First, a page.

Matthew Hoh, in September:
It is with great regret and disappointment I submit my resignation from my appointment as a Political Officer in the Foreign Service and my post as the Senior Civilian Representative for the US Government in Zabul Province.
Success and victory, whatever they may be, will not be realized in years, after billions more spent, but in decades and generations.
Karen DeYoung, yesterday:
While he did not share Hoh's view that the war "wasn't worth the fight," Holbrooke said, "I agreed with much of his analysis."
Richard Holbrooke must know that there will be no American victory in this war; he can only try to forestall potential disaster. But if he considers success unlikely, or even questions the premise of the war, he has kept it to himself.
Late last year, a friend told Hoh that the State Department was offering year-long renewable hires for Foreign Service officers in Afghanistan. It was a chance, he thought, to use the development skills he had learned in Tikrit under a fresh administration that promised a new strategy.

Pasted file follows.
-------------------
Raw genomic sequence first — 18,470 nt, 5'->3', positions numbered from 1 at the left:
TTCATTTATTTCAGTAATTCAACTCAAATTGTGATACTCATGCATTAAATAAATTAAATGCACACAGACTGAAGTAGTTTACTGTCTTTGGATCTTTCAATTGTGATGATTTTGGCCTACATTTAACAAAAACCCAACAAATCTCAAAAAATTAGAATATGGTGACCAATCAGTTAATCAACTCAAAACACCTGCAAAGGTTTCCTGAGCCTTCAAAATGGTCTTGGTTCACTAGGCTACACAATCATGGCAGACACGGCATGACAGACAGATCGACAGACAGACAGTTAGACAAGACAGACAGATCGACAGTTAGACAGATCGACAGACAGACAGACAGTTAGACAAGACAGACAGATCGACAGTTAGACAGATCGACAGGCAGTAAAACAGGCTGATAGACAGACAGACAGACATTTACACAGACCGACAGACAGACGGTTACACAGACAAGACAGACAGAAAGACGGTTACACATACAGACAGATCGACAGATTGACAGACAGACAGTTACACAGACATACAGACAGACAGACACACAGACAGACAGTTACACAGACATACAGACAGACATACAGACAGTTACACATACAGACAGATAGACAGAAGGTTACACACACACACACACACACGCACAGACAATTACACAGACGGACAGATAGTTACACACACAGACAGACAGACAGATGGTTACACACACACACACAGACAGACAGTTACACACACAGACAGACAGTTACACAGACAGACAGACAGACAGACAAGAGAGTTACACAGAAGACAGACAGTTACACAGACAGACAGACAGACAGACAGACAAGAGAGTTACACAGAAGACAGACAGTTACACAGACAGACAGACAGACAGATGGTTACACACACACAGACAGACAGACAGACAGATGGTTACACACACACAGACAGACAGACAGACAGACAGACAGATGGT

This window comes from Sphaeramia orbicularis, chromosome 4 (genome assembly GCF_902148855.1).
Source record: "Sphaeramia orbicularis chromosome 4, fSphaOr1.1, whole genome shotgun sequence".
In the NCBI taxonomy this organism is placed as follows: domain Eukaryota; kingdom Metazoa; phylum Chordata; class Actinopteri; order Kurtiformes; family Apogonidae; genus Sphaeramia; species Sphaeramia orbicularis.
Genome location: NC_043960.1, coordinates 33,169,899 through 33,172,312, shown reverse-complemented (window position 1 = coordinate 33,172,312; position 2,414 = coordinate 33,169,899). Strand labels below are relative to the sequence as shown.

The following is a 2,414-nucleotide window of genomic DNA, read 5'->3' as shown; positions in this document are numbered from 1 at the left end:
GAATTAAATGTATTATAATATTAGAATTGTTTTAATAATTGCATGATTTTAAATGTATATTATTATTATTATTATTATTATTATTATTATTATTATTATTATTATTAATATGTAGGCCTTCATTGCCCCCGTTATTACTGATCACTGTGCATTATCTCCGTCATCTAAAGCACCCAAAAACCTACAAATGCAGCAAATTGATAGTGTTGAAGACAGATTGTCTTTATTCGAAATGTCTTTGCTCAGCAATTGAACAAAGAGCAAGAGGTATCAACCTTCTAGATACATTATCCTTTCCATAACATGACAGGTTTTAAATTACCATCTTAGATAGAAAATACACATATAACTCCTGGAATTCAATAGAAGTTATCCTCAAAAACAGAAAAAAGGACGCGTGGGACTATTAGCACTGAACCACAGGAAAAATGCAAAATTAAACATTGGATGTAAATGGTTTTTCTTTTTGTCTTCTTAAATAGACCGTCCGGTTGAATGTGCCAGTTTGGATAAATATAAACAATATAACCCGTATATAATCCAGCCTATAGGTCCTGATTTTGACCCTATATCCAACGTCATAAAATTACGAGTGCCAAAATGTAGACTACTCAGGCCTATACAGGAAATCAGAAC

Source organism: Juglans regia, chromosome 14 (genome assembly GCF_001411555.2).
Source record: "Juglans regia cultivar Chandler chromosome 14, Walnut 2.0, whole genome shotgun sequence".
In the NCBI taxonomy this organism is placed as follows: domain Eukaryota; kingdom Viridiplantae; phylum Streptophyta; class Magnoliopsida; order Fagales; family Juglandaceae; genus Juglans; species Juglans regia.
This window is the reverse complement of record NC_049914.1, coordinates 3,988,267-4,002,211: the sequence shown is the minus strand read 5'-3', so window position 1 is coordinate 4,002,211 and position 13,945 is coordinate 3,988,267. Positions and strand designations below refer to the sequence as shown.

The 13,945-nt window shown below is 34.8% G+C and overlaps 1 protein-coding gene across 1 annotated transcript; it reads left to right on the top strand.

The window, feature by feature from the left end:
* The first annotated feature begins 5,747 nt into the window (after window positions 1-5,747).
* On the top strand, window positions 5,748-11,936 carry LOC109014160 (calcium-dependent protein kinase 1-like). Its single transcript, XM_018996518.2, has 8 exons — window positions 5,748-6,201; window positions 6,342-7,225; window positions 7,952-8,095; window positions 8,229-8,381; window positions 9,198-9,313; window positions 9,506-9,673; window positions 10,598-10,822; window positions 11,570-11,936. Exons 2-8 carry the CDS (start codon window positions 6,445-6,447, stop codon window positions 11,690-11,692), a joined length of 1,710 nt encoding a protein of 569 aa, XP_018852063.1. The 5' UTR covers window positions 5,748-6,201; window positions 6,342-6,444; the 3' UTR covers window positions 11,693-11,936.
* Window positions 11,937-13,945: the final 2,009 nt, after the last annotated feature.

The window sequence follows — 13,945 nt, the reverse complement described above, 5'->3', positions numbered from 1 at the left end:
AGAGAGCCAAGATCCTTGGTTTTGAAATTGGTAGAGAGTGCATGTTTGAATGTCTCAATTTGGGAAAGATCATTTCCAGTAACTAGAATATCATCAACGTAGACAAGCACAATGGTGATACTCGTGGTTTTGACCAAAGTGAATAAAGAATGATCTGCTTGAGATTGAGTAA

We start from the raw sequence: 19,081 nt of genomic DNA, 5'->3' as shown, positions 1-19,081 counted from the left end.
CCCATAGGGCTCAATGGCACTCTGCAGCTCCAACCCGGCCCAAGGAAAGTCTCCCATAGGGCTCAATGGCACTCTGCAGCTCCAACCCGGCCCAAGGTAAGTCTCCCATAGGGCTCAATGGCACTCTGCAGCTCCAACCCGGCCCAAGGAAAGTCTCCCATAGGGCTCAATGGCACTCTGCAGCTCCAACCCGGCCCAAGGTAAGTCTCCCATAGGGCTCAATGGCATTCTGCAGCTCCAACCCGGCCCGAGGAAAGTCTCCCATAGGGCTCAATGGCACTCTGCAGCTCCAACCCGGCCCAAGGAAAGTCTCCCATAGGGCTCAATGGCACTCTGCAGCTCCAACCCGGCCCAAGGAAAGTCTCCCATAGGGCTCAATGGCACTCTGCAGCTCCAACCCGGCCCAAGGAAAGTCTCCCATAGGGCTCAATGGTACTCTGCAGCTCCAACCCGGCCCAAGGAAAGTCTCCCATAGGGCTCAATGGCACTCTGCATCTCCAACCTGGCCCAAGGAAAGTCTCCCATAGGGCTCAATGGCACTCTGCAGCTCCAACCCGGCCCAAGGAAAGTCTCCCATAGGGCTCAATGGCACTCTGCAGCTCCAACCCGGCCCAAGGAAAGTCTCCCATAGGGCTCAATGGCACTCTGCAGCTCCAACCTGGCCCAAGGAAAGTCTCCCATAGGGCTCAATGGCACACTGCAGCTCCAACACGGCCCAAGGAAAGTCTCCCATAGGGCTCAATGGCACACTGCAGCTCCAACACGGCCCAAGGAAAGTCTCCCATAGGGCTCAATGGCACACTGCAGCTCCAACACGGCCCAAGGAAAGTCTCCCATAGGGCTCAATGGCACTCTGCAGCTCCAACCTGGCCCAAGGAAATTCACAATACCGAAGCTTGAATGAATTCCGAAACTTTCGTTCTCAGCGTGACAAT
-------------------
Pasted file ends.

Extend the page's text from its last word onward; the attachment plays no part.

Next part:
The Economist on Obama, from last November:
He has to start deciding whom to disappoint.
Ahmed Rashid, last month:
For the first time, polling shows that a majority of Americans do not approve of Obama's handling of Afghanistan. Yet if it is to have any chance of success, the Obama plan for Afghanistan needs a serious long-term commitment -- at least for the next three years. Democratic politicians are demanding results before next year's congressional elections, which is neither realistic nor possible. Moreover, the Taliban are quite aware of the Democrats' timetable. With Obama's plan the US will be taking Afghanistan seriously for the first time since 2001; if it is to be successful it will need not only time but international and US support -- both open to question.
Lucian K. Truscott IV, in 2005:
The Army will need this lieutenant 20 years from now when he could be a colonel, or 30 years from now when he could have four stars on his collar. But I doubt he will be in uniform long enough to make captain.
If you keep faith with soldiers and tell them the truth even when it threatens their beliefs, you run the risk of losing them. But if you peddle cleverly manipulated talking points to people who trust you not to lie, you won't merely lose them, you'll break their hearts.
Today I write not to gloat. Instead, I am writing to say goodbye.
My heart swells in my chest and while I laugh,
I feel fear, smell a faint stench of insanity.
A very clear argument against staying in Afghanistan